|Photo by Jason Gonulsen|
If it’s the wish to run away
Then I will grant it
Take whatever what you think of
While I go gas up the truck
Pack the old love letters up
We will read them when we forget why we left here
There’s a fine line between being hopeful and admitting to yourself that something has reached its end. There’s also forcing something over the edge, which is bold and, most of the time, unnecessary. And then there’s “If It’s The Beaches,” a song that has a hand in everything at play: drawing a firm line in the sand, packing up your bags, and re-arranging plans to change for another. “A guarantee and not a promise,” Scott Avett sings, making clear of his intentions to follow through, for better or worse.
Last night was my fourth Avett Brothers show, but the first in which “If It’s The Beaches” was performed. It was worth the wait.
Much like the song itself, you must not force moments like these, because let’s face it: if your ticket came with a published setlist, some memories would be aborted simply because they would never have a chance to develop. Thankfully, last night, everything had time and space to breathe, starting with a curtain that was raised at the exact moment The Avett Brothers began their opening song, “Die Die Die.”
I’ll admit that one of my favorite moments in a concert is when the artist or band walks on stage, but I’ll make an exception here to say that The Avett Brothers’ covered, private, and unknowing entrance to everyone but themselves was exactly what this show needed to thrive from the start. You had no time to think; instead, you had a gradual and simultaneous unveiling of the appearance of a band and music at the same time. And the words had bite: Die die die, die die die die.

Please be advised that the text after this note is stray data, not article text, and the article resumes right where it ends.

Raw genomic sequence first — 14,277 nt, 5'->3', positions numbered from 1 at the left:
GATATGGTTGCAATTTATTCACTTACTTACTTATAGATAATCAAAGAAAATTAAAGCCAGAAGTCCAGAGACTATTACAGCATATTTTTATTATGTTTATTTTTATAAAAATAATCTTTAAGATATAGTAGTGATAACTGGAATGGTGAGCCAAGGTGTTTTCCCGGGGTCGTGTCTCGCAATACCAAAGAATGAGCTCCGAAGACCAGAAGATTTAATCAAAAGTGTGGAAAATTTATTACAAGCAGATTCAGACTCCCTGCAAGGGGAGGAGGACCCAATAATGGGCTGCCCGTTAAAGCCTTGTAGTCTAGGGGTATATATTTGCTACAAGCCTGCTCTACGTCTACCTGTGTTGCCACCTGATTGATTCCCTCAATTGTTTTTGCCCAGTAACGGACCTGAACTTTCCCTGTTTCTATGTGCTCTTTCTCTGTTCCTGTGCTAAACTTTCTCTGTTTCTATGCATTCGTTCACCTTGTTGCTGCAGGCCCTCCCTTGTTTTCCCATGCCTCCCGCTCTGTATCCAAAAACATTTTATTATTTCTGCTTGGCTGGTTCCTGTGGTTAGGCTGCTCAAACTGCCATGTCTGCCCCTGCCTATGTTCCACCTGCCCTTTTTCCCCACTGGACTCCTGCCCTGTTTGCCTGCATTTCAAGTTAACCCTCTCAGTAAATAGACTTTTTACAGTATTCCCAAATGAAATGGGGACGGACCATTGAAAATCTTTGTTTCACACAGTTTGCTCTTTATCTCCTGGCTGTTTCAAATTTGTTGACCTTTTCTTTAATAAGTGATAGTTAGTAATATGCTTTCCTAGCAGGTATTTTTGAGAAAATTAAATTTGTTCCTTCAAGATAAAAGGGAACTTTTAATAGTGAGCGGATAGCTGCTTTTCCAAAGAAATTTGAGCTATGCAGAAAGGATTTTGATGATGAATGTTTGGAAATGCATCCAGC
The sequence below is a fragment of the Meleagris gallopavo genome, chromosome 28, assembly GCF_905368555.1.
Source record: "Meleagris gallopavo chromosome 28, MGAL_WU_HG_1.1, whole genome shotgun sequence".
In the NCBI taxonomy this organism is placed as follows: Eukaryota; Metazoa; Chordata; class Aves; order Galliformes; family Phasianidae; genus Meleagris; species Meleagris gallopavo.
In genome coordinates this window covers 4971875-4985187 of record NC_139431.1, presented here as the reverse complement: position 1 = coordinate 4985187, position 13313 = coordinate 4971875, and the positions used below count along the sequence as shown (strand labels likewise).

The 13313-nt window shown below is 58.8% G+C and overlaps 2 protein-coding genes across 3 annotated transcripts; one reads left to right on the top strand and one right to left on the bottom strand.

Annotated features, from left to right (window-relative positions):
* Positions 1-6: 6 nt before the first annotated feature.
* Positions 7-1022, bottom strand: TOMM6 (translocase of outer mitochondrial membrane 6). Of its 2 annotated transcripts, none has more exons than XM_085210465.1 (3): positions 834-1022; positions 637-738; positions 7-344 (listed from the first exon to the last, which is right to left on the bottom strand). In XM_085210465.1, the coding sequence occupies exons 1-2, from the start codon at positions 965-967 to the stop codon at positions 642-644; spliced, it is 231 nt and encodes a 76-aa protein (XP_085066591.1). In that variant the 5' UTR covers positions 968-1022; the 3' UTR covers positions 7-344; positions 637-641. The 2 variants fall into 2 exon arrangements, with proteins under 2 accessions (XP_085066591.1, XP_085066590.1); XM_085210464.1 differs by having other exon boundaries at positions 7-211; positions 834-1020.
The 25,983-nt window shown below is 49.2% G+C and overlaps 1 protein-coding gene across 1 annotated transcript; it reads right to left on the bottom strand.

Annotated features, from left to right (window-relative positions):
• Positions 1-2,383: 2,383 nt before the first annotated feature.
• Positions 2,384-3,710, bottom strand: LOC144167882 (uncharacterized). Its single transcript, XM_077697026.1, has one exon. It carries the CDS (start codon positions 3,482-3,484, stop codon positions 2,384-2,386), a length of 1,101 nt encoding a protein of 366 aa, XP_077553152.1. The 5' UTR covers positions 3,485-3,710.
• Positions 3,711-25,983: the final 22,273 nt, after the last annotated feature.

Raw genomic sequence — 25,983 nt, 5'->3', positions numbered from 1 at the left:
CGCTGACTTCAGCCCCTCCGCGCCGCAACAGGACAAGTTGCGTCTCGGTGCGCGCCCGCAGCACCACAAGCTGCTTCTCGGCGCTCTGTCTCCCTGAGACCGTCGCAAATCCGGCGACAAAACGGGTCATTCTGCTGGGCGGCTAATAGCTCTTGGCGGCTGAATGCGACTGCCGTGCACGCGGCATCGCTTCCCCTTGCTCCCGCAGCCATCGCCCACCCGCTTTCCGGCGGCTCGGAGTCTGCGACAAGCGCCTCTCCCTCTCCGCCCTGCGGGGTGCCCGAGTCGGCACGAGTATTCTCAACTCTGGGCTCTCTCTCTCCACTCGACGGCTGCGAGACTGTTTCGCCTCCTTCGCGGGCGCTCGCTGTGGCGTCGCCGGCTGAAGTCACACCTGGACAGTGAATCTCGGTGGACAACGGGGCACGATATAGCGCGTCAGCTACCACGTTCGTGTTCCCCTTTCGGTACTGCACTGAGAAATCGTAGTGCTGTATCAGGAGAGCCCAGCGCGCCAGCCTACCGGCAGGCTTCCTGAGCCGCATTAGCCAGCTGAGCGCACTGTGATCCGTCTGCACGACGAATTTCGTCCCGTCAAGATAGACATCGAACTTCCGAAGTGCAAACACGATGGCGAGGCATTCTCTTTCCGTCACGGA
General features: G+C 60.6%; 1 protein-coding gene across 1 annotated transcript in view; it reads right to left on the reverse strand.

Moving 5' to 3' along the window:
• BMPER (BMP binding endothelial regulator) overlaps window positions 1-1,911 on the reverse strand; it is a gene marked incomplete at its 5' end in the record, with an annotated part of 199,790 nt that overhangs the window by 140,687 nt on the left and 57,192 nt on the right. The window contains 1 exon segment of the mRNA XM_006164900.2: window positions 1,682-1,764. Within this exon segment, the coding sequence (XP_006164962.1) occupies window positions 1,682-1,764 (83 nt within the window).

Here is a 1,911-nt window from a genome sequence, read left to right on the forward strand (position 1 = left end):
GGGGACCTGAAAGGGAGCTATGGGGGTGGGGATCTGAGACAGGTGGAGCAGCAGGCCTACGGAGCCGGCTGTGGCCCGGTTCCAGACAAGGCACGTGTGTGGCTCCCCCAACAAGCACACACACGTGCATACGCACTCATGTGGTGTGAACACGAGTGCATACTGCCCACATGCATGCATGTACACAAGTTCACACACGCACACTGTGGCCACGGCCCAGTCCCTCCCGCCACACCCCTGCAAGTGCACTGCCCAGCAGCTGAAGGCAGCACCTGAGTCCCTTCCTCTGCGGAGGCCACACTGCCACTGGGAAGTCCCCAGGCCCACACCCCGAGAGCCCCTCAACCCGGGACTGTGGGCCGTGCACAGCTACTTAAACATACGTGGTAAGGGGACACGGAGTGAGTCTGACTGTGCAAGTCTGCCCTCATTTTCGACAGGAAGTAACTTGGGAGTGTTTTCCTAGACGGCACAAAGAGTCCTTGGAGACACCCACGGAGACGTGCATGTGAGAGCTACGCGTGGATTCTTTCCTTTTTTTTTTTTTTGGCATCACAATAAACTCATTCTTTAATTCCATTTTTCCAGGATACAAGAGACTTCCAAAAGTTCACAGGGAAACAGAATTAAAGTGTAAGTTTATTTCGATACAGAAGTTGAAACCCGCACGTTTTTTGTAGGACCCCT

Smartly, the Avetts took us straight into another gem: “Head Full Of Doubt/Road Full Of Promise,” a song that is as declarative as any other in their catalog. “Decide what to be and go be it” was the explicit urging of Scott Avett. The line is so simple, yet I wonder if the sentiment has ever been touched upon so effectively.
And that’s really the beauty of The Avett Brothers: they don’t say too much, but they say enough. They gracefully embrace the tough human subjects: death, love, murder, acceptance, broken dreams, unrealized potential. Some of their songs are sad, but you wouldn’t know it by glancing around the Fox Theatre: their fans are singing, dancing, totally in the moment with whatever The Avetts have chosen to perform.
There were many special moments, like the aforementioned “If It’s The Beaches,” and the moment where we’re treated to a Seth and Scott Avett duo of “Murder In The City,” a performance that goes straight for the heart of everyone in the audience. And although I’ve heard them do it before, it felt different last night at The Fox — as real as any live-music moment I’ve witnessed this year.
If you’re wondering how the new material from their latest album, The Carpenter, held up, there were no hiccups. I’m guessing that “Live and Die” will be a staple in their set for many years to come, and the same goes for “Down With the Shine.” “The Once and Future Carpenter” held weight, too, as it led perfectly into the main-set closer, “I and Love and You.”
When The Avetts play “I and Love and You,” and they almost always do, they expect your participation to sing those “three words that became hard to say.” All it takes is for Seth Avett to raise up three fingers to let the floodgates open — soon, the audience becomes a cathedral of soft, longing voices: “I and Love and You.”
And while we had a lot of fun earlier during “Go To Sleep” and “Kick Drum Heart,” and later, during the first encore, “Talk On Indolence,” I still contend that joining voices to end a song trumps everything when it comes to live music.
And if everyone were to stay quiet? Then I fully believe The Avett Brothers would find a way to re-arrange their plans and change.